Siri, Google Assistant, Cortana, Alexa, Bixby – do you even use them?
Ever since the introduction of Siri on the iPhone 4S back in 2011 there has been a plethora of digital assistants that were released on competing platforms. These digital assistants initially started as a way for you use your voice in aiding you with your tasks. Things like setting up alarms or sending a text message can be done easily by simply saying a specific command.
It was a fun feature at first, though the first generation of digital assistants weren’t perfect. Remember when Siri had trouble understanding what you said? Remember when it had trouble understanding other accents?
But what makes these companies push for the further development of such personal assistants is that in the future, there is a chance that these will only the only thing powering smart devices. And while I personally don’t rely too much on such services, I realized that others can find benefit on them.
Take for example a recent friend of mine who has impaired vision due to an accident. He was a big Apple user – and since the iPhone is mostly a huge touchscreen he can’t possibly use it normally like it was before. With Apple’s own Accessibility settings, he can still manage to use his iPhone but what I just learned is that he now constantly uses Siri to read him emails and somehow aid him in certain tasks.
The problem (and also an advantage) is that these digital assistants use machine learning based on what you tell them every day. Along with access to some of your personal data, one can’t help but wonder how privacy will come into the mix. The companies did assure us that your personal data is safe and encrypted and will only be used if needed, but is that enough?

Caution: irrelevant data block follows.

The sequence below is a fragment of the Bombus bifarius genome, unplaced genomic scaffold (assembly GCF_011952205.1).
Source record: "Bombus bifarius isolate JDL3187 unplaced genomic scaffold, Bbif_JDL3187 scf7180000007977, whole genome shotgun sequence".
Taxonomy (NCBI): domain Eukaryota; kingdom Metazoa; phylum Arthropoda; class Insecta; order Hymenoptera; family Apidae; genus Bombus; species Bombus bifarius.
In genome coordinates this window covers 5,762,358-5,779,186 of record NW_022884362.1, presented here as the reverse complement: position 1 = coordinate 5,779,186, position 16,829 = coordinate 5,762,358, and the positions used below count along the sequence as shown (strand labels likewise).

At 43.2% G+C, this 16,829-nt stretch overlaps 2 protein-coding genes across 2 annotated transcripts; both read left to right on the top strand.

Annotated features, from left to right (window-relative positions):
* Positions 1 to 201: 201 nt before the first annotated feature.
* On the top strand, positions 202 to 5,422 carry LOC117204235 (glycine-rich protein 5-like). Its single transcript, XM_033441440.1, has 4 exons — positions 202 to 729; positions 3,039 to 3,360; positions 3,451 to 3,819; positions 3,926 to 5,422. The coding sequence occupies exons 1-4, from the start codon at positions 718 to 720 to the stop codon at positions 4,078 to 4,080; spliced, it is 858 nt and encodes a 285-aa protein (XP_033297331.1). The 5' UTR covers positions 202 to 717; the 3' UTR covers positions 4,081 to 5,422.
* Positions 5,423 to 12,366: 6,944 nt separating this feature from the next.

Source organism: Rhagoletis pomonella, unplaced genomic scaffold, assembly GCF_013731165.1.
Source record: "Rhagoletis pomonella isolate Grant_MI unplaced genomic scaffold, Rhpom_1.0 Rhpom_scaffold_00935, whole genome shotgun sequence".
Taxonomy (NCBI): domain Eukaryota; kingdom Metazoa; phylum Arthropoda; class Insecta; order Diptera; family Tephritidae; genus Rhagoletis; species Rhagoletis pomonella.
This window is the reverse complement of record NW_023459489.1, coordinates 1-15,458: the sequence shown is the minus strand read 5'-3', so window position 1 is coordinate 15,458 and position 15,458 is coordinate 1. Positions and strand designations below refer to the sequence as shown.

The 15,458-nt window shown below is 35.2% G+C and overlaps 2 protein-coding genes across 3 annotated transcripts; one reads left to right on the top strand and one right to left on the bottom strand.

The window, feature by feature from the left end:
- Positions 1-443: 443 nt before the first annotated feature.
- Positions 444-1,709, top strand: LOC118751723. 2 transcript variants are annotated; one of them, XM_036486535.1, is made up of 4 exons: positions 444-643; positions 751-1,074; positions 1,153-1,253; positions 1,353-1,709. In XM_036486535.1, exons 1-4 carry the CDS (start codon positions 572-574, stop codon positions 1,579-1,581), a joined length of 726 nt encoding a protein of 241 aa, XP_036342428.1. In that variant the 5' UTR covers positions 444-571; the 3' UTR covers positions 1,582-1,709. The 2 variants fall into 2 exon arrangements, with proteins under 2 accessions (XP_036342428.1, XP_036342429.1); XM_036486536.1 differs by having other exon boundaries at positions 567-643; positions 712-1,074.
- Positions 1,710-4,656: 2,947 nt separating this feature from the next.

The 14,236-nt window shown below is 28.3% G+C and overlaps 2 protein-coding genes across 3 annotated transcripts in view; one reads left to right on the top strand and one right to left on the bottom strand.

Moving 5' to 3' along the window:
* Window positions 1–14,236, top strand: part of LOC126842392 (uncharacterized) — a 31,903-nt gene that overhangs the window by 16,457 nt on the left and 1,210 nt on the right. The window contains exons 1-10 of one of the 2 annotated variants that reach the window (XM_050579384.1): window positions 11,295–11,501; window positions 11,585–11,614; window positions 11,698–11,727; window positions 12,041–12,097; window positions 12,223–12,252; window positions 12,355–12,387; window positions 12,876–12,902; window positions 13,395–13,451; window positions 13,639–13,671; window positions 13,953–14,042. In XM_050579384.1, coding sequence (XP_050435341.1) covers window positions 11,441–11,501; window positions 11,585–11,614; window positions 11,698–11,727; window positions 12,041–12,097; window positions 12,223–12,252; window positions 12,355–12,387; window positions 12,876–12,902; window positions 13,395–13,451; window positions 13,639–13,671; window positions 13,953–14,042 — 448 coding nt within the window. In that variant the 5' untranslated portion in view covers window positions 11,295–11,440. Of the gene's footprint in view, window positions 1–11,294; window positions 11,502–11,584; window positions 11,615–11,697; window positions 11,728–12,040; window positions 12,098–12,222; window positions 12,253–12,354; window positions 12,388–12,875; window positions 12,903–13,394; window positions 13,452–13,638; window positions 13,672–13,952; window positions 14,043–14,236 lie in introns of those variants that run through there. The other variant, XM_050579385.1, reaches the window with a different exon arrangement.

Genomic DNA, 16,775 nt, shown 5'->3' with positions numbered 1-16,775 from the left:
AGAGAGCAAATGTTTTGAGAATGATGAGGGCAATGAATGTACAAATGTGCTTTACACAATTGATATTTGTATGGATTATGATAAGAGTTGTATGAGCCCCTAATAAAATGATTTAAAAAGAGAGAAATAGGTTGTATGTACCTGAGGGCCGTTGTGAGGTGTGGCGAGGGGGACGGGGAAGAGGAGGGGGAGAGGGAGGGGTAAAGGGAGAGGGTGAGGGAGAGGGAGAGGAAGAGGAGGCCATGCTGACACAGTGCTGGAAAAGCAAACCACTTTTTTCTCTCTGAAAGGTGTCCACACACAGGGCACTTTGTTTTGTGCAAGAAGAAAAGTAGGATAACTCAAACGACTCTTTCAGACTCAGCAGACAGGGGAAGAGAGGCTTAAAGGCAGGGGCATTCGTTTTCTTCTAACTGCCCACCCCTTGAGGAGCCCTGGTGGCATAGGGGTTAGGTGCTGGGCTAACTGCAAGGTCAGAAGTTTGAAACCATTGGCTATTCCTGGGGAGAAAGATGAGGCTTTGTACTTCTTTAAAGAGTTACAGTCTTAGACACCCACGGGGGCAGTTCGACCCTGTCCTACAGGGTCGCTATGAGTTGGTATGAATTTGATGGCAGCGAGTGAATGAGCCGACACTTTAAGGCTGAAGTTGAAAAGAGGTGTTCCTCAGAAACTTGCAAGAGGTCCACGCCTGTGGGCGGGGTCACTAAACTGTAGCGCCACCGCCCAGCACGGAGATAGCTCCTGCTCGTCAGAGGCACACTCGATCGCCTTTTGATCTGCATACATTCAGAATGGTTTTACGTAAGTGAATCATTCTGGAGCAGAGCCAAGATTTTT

Another hurdle is that personal digital assistants vary with every device and committing to one means you need to use one brand with all your gadgets, which wouldn’t work well if you like using an iPhone and an Android device.
Then again each of these digital assistant have their own pros and cons. Apple had Siri since the 4S and has now made its way to nearly all of their products from the iPhone to MacOS. Google has Google Assistant, which is built-in by default with every Android device powered by Android Marshmallow or Android Nougat. Amazon has its own Alexa assistant that is baked on most of its hardware. Even Samsung has just recently introduced Bixby, though it’s still hit and miss.
But from what we’ve learned in the last couple of years is that personal assistants will just get better and better especially with the way they learn and adapt to voice commands. We can understand that these companies aim for something good – though it is still up to the user if they eventually want to use it to its fullest potential.
For now, I only use Siri to tell me a funny joke. That’s about it.